As we discovered last year, Australian pointy end flyers despise disappointment. While you could write this off as snobbishness (maybe fliers should give airlines more leeway because of the pandemic?), you could also look at it another way.
You could see it as an admirable refusal to ever have the wool pulled over one’s eyes. A smart way to keep airlines in check. Common sense, even. Now, before you throw your United MileagePlus card at us, or soil your linen pants with rage; a disclaimer.
We’re also well aware Australia has a much smaller domestic aviation market than America, with just two main competitors (one being now far more dominant), and the vast majority of the remainder of flight options comprising of these two competitors’ (Qantas and Virgin Australia’s) subsidiaries.
America has a more cutthroat scene, which lends itself less to luxurious domestic seats, and more to commercial competition (not to mention crushed kneecaps; passenger altercations). Indeed, there’s no such thing as business class domestically in the US, with plane sections being broken into economy and first (first being the rough equivalent of Australian business class).
Australian business class passengers’ fear of this dynamic making its way across the pond was demonstrated various times last year.
Virgin Australia’s transition to a leaner, meaner airline (post voluntary administration) had Australian business class passengers nervous, furious and teary all at once, with tributes to its domestic business class – a favourite in everyone’s book – rolling in (when news broke it could be on the chopping block).
Then there were Qantas’ repatriation flights. Though many whinged there weren’t enough of them, others argued they prove why it’s so important to have accountable airlines which, cheesy as some of the advertising campaigns are, use being “quintessentially Aussie” as a marketing tool (and then feel the heat to help out in moments like pandemics).
Finally; ‘Noodlegate‘. How could we forget? Arguably the turning point when people really started talking about “the Americanisation of business class” in Australia.
Frequent flyer and Flight Hacks founder Immanuel Debeer told DMARGE ‘Noodlegate‘ was part of an “appalling” cost-cutting trend.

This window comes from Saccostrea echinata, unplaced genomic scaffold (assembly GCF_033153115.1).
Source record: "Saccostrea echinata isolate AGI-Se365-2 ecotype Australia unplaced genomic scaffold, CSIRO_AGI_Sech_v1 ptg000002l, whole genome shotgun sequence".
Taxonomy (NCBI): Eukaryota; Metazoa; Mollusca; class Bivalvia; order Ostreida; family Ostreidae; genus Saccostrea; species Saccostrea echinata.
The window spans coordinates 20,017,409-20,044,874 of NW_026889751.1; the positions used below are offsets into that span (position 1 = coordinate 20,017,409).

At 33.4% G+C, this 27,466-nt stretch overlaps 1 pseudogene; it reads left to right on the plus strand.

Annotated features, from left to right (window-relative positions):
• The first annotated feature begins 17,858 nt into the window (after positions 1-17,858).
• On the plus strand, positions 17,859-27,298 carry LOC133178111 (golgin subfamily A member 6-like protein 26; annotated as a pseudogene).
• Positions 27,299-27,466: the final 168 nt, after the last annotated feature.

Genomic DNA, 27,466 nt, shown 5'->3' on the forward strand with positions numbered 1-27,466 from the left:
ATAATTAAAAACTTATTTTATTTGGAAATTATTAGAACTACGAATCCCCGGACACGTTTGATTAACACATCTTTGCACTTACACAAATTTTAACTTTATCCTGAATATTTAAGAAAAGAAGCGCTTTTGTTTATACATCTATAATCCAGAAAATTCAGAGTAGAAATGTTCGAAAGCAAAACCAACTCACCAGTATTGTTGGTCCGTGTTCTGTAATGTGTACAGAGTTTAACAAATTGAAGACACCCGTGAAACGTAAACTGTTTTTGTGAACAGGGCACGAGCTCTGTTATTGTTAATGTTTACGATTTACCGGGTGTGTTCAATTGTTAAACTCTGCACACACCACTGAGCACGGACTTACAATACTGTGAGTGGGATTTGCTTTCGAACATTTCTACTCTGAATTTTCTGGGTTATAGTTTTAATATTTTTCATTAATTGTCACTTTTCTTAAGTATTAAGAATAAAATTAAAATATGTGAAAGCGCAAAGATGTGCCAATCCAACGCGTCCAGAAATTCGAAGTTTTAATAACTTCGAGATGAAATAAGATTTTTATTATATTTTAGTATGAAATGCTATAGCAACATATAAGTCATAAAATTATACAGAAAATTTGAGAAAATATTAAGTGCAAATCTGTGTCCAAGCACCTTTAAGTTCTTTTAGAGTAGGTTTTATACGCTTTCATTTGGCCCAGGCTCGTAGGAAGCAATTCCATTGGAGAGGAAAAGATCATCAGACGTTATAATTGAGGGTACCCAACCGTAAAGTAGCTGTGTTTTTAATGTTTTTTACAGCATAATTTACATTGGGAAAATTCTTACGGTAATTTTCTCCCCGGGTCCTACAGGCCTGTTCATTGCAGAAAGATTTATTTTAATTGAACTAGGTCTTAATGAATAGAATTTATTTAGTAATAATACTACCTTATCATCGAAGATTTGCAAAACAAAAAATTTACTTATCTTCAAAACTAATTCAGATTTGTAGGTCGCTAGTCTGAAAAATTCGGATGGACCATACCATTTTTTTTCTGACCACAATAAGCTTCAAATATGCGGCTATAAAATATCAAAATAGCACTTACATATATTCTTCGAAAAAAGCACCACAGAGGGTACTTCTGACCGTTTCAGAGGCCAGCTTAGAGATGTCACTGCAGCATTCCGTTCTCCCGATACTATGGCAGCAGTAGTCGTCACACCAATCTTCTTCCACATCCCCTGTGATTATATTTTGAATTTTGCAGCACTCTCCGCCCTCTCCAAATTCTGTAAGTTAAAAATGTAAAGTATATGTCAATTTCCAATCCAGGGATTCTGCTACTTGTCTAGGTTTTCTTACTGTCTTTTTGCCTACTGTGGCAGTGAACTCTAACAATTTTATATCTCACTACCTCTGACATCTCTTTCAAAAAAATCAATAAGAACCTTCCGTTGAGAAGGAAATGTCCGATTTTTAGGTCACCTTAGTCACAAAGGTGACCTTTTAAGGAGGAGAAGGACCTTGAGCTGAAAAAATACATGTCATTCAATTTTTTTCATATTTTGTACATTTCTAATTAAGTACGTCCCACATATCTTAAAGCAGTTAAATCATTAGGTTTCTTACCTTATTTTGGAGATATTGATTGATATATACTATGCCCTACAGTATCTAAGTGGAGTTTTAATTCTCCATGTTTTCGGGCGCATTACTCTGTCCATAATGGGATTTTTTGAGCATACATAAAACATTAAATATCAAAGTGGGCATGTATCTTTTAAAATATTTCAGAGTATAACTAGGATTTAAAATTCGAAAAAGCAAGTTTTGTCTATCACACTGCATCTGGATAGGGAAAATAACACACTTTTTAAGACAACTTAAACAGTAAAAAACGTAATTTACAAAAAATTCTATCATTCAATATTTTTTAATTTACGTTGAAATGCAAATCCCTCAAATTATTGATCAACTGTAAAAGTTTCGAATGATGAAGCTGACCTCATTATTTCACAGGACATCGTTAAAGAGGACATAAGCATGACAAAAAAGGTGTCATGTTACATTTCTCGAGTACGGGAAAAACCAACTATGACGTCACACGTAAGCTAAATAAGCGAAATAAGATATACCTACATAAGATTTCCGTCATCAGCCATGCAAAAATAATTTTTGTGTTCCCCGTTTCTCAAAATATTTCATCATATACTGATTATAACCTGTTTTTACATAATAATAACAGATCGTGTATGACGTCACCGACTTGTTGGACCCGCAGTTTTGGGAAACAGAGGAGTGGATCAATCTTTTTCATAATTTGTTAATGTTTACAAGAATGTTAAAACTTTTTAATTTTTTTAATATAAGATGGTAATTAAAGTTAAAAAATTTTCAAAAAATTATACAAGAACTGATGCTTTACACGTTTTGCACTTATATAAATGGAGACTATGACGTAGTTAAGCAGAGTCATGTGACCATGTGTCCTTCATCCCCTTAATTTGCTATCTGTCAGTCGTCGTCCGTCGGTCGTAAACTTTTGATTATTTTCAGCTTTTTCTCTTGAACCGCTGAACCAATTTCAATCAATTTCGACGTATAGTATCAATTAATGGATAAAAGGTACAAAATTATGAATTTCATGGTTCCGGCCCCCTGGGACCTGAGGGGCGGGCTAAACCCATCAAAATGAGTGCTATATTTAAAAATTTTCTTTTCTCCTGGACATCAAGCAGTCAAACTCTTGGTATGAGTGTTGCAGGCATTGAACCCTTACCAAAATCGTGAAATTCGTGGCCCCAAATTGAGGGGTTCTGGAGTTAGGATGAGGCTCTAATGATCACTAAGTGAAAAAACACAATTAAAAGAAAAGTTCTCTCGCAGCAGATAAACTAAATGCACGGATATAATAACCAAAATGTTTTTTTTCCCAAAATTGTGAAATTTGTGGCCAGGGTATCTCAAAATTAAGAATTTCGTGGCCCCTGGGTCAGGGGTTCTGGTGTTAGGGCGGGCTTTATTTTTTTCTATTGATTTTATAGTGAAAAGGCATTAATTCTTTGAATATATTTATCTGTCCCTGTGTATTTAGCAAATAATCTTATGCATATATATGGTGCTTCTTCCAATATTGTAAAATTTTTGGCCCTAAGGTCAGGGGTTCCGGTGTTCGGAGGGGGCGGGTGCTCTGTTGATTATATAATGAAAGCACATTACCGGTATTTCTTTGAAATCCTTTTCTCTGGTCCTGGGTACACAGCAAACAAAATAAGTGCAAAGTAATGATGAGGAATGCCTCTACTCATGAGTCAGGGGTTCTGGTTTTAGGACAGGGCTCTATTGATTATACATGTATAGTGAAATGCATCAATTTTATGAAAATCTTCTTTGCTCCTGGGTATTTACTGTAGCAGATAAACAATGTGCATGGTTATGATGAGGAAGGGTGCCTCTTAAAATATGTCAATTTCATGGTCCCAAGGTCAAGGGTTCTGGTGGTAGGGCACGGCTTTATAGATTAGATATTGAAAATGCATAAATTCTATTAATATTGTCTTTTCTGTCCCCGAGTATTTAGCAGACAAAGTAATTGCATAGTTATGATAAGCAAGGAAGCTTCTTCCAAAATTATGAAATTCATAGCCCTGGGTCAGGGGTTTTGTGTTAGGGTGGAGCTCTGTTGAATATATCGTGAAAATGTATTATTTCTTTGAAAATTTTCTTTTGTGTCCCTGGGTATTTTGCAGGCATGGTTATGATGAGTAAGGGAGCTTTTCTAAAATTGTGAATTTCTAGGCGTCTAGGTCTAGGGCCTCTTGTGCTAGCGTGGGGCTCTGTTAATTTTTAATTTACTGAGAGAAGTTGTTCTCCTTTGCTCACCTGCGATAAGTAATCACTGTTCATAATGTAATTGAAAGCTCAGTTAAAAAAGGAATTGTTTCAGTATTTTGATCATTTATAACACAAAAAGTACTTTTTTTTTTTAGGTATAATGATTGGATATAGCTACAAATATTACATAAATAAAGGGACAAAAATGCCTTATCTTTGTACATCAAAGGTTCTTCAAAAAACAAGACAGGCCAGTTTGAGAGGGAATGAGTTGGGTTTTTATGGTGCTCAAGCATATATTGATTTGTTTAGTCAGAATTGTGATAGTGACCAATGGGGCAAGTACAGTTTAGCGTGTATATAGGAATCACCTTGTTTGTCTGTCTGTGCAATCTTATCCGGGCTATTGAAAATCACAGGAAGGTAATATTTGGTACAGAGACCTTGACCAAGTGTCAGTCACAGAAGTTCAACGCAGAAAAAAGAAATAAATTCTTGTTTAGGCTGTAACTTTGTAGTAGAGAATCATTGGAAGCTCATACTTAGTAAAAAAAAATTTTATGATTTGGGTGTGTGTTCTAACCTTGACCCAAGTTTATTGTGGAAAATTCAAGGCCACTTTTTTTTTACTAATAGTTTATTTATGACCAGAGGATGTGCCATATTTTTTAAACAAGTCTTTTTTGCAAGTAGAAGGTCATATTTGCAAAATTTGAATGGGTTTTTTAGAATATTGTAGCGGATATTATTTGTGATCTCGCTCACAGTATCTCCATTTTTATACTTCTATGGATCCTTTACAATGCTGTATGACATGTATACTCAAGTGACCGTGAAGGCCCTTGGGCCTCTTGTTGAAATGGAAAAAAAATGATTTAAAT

“I think Bain is on a cost cutting spree and these days you can get away with almost anything in the name of Covid.”
“Virgin used to have (in my opinion) the world’s best domestic business class product in terms of food, service and seats. Now we’re seeing the ‘Americanisation’ of business class.”
“Aussies are used to getting better so it’s no wonder the Bain ‘budget carrier’ approach won’t go down well unless the prices of the tickets reflect the actual service.”
Virgin Australia quickly rectified the situation (they claimed to have run out of food the day this happened) and are now serving snack boxes including baked Lavosh crackers (with a new and improved “challenger” menu to Qantas still to be revealed).
Need further evidence Americans should consider adopting a bit of the Australian business class culture?
Check out the clamouring for memorabilia – and the outpouring of grief and nostalgia – we saw when Qantas retired the Queen of the Skies last year. We rarely see an American airline go to such elaborate lengths to appeal to customer’s historical sensibilities either (see: ‘Secret Message Behind Qantas’ Last Ever 747 Flight’), and – as far as we’ve seen – there is rarely such a response from customers in return.
Then there are articles like the following (which describes one passenger’s disgruntled experience of “15 hours in the worst seat in A380 business class“), which show Australians maintain their high standards even when soaring internationally on non-Aussie airlines.
Looking to the future of Australian aviation, Rico Merkert, USYD Professor of Transport and Supply Chain Management, told DMARGE late last year he believes Virgin Australia will continue to transition to a middle-market carrier, while Qantas will mostly stay business as usual (though not necessarily immune to cutbacks).
“The new CEO of Virgin will position to airline closer to the LCC business model and passengers (say business) will be able to add extra services to their seat a la carte and will be expected to pay for those add-ons.”
“As such, you could argue that Qantas has won the business traveller market in the domestic Australian market. There may be a little bit of competition with Rex and Alliance though and to some extent even with Virgin as some corporate travellers may now at least initially be price sensitive.”
“International[ly],” however, Merkert told us, “it is a totally different picture as Qatar, Emirates, Singapore Airlines, Air New Zealand and a few others pose strong competition to Qantas, in particular as they are currently flying in and out of Australia while Qantas is not.”